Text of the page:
MARPOL 73/78

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MARPOL 73/78 ratifying states

Marpol 73/78 is the International Convention for the Prevention of Pollution from Ships, 1973 as modified by the Protocol of 1978. ("Marpol" is short for marine pollution and 73/78 short for the years 1973 and 1978.)

Marpol 73/78 is one of the most important international marine environmental conventions. It was brought about in an effort to minimize pollution of the oceans and seas, including dumping, oil and air pollution. The objective of this convention is to preserve the marine environment in an attempt to completely eliminate pollution by oil and other harmful substances and to minimize accidental spillage of such substances.

The original MARPOL was signed on February 17,1973, but did not come into force at the signing date. The current convention is a combination of 1973 Convention and the 1978 Protocol. It entered into force on October 2, 1983. As of May 2013, 152 states, representing 99.2 per cent of the world's shipping tonnage, are involved with the convention.[1]

All ships flagged under countries that are signatories to MARPOL are subject to its requirements, regardless of where they sail and member nations are responsible for vessels registered under their respective nationalities.[2]

Further information: Marine debris

Annexes[edit]

List of the MARPOL 73/78 Annexes
Annex Title Entry into force[3] No. of Contracting Parties/States[3]α  % of the World Tonnage[3]β
Annex I prevention of pollution by oil & oily water 2 October 1983
Annex II control of pollution by noxious liquid substances in bulk 6 April 1987
Annex III prevention of pollution by harmful substances carried by sea in packaged form 1 July 1992 138 97.59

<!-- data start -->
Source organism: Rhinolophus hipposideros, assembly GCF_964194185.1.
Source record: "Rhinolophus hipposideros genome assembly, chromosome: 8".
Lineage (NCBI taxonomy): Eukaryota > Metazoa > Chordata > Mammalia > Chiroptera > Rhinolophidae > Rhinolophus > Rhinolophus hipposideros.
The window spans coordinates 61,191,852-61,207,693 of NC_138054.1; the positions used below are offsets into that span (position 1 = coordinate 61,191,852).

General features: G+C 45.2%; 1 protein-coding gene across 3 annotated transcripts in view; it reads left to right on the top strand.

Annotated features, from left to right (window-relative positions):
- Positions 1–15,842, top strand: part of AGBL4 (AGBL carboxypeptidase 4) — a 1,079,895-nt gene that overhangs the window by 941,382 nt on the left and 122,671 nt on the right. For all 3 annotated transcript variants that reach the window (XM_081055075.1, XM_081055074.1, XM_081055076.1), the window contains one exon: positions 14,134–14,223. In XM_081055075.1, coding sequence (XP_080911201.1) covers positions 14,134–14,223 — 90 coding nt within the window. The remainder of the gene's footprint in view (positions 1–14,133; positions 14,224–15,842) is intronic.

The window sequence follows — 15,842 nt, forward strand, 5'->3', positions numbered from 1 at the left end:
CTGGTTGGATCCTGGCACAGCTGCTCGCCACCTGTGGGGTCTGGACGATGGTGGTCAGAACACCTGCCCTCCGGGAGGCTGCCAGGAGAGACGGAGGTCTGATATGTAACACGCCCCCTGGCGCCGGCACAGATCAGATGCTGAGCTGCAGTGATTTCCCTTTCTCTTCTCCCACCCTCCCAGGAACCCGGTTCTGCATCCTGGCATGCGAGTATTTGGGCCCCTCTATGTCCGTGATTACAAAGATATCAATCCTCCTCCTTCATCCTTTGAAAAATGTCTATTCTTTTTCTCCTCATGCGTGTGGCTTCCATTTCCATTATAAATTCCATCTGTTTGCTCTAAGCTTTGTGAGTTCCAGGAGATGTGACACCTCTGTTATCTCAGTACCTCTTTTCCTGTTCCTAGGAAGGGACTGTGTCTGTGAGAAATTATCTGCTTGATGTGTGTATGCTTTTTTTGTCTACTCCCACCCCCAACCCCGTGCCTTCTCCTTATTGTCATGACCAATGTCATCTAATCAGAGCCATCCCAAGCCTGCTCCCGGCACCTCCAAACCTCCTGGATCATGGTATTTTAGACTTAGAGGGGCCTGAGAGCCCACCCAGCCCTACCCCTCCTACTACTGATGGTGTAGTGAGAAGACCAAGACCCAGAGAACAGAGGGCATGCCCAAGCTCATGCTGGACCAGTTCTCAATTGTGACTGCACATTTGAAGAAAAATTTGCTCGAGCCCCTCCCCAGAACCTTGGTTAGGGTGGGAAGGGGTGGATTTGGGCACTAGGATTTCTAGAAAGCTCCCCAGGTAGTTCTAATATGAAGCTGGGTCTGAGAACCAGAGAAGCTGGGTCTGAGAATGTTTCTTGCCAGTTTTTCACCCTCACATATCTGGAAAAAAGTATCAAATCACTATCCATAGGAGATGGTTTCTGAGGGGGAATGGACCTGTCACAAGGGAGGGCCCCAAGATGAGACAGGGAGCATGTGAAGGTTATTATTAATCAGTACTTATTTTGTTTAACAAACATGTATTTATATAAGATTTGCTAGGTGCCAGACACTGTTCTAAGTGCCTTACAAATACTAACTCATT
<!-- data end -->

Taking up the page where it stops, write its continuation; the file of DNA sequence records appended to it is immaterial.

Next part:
Annex IV pollution by sewage from ships 27 September 2003
Annex V pollution by garbage from ships 31 December 1988
Annex VI Prevention of air pollution from ships 19 May 2005 72 94.70

Notes

As of 31 July 2013
Based on World Fleet Statistics as of 31 December 2012

Annex I[edit]

Marpol Annex I started to be enforced on October 2nd, 1983. It details the discharge requirements for the prevention of pollution by oil and oily materials. It states the oil discharge criteria prescribed in the 1969 amendments to the 1954 Oil Pollution Convention. It also introduces the concept of "special areas" which are considered to be at risk to pollution by oil. Spillage of oil within them have been completely outlawed, with a few minimal exceptions.[4]

Annex II[edit]

Marpol Annex II started to be enforced on April 6, 1987. It details the discharge criteria for the elimination of pollution by noxious liquid substances carried in large quantities. It divides substances into and introduces detailed operational standards and measures. The discharge of pollutants is allowed only to reception facilities with certain concentrations and conditions. No matter what, no discharge of residues containing pollutants is permitted within 12 miles of the nearest land. Stricter restrictions apply to "special areas".[4]

Annex III[edit]

Marpol Annex III started to be enforced on July 1, 1992. It contains general requirements for the standards on packing, marking, labelling, documentation, stowage, quantity limitations, exceptions and notifications for preventing pollution by noxious substances. The Annex is in line with the procedures detailed in the International Maritime Dangerous Goods (IMDG) Code, which has been expanded to include marine pollutants. The amendments entered into force on January 1, 1991.[4]

Annex IV[edit]

Marpol Annex IV started to be enforced on September 22, 2003. It introduces requirements to control pollution of the sea by sewage from ships.[4]

Annex V[edit]

Marpol Annex V started to be enforced on December 31, 1988. It specifies the distances from land in which materials may be disposed of and subdivides different types of garbage. The requirements are much stricter in a number of "special areas" but perhaps the most prominent part of the Annex is the complete ban of dumping plastic into the ocean.[4]

Annex VI[edit]